During the first few days of March 1993, meteorologists at AccuWeather stared in awe of weather patterns that seemed to be pointing toward the potential for a monster storm for the eastern third of the nation a week later.
Map discussions (gatherings of dozens of meteorologists at multiple shifts) in the following days focused on the potential storm, and the discussions were lively to say the least.
By the end of the week, the meteorologists were looking at the jaw-dropping likelihood of a worst case scenario unfolding.
Multiple branches of the jet stream (high velocity winds high in the atmosphere) were coming together near the Gulf of Mexico. Next, the phasing of the jet stream would swing a giant storm northeastward across the Appalachians and the Atlantic Seaboard.
The storm spanning March 12-14, 1993, would unfold as arguably the worst winter storm and blizzard of the 20th century for the Eastern states. While at a smaller regional level, storms such the Ash Wednesday Storm of 1962 and the New England Blizzard of 1978 may have been worse, this one, for its size and strength, may truly sit on the top of the heap in terms of population affected (over 140 million).
The "Storm of the Century" and "Blizzard of '93," as it is often referred to, took the lives of over 300 people from Cuba to the U.S. and Canada and included four dozen lives lost at sea due to massive waves and squalls. Waves as high as 65 feet occurred in the Atlantic Ocean off the coast of Nova Scotia, Canada.
In today's dollars, losses from the storm would cost around $7 billion. In the U.S., over two dozen states were touched by the storm. The storm directly or indirectly impacted approximately 40 percent of the population of the U.S. Hundreds of schools were closed for days (some for a week), and millions of people couldn't get to work in the wake of the storm.
The storm produced an extremely rare, massive swath of 1- to 3-foot snowfall. When combined with wind gusts of tropical storm to hurricane force, it brought drifts as high as single-story homes in the Appalachians.
In a dozen states, emergencies were declared. Unnecessary travel was banned for days in some states and communities. Every major airport on the East Coast was closed at one time or another by the storm's snow, wind or severe thunderstorms. Hundreds of roofs failed under the weight of the snow.
Strong winds and in some areas wet snow from the storm disrupted electrical power for varying durations to millions of homes and businesses. Over most of the central and northern Appalachians, the snow was more powdery in nature and did not adhere to trees and power lines. Power restoration in some areas was hindered by massive drifts and strong winds in the wake of the storm.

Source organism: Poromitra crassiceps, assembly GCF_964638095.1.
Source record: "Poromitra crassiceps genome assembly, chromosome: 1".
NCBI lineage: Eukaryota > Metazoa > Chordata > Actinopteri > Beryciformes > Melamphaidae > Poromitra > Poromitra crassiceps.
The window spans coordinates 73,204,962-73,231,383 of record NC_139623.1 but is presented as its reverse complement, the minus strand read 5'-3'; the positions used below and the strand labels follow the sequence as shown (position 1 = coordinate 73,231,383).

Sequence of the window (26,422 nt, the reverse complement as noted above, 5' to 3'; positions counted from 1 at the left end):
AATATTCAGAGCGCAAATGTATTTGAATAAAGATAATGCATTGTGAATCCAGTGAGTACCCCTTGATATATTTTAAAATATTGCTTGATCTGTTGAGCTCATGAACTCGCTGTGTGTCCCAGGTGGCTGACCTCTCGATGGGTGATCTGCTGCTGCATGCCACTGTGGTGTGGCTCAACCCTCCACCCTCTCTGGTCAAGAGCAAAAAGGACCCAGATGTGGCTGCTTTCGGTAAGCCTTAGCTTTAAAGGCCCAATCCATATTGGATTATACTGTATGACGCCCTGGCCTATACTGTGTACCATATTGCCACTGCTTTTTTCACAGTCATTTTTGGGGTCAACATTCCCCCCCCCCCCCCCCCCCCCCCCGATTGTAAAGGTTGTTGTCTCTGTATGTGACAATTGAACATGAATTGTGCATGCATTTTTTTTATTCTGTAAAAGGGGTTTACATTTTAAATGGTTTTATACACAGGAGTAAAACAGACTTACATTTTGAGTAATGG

Peak gusts included 71 mph at La Guardia Airport, N.Y.; 81 mph at Boston, Mass.; 90 mph at Myrtle Beach, S.C.; and 101 mph at Flattop Mountain, N.C. A sampling of snowfall amounts included 10 inches at New York City; 13 inches at Washington, D.C., Boston, and Philadelphia; 20 inches at Chattanooga, Tenn.; 25 inches at Pittsburgh, Pa.; 27 inches at Albany, N.Y.; 35 inches at Lincoln, N.H.; 44 inches at Snowshoe, W.Va.; and 50 inches on Mount Mitchell, N.C.
This image was taken on March 13, 1993, at Boomer, N.C., by Jesse Ferrell.
While some snow fell to the central Gulf Coast, in the Deep South and in part of the tropics, it was a thunderstorm squall line that caused disruptions and damage, while strong winds also brought storm surge to the west coast of Florida. Damaging storms reached as far south as Cuba and Mexico.
Nasty cold followed the storm for several days and added to the hardship for those without power. Despite being the middle of March, snow lingered on the ground for a week or more in some areas.
Closer to the coast, the snow became progressively more wet and changed to rain, while strong winds pushed ocean water onshore, leading to coastal flooding.
In some states the National Guard was called in for assistance. In some rural areas, giant dump truck-sized snowblowers were brought in to clear roads in the days following the storm. In some communities, where there was too much snow to plow, pay loaders scooped up the snow to make a path and hauled it away.
The storm occurred before widespread use of the internet, cell phones and social media.
According to Evan Myers, Senior Vice President and Chief Operating Officer of AccuWeather, Inc., "The nature of the storm was accurately forecast days in advance. Followers of our radio, TV and newspaper affiliates, as well as special clients were well informed."
Chief Meteorologist Elliot Abrams was the first to tip off radio listeners about the potential storm over a week ahead of time in the Boston, New York City and Philadelphia markets.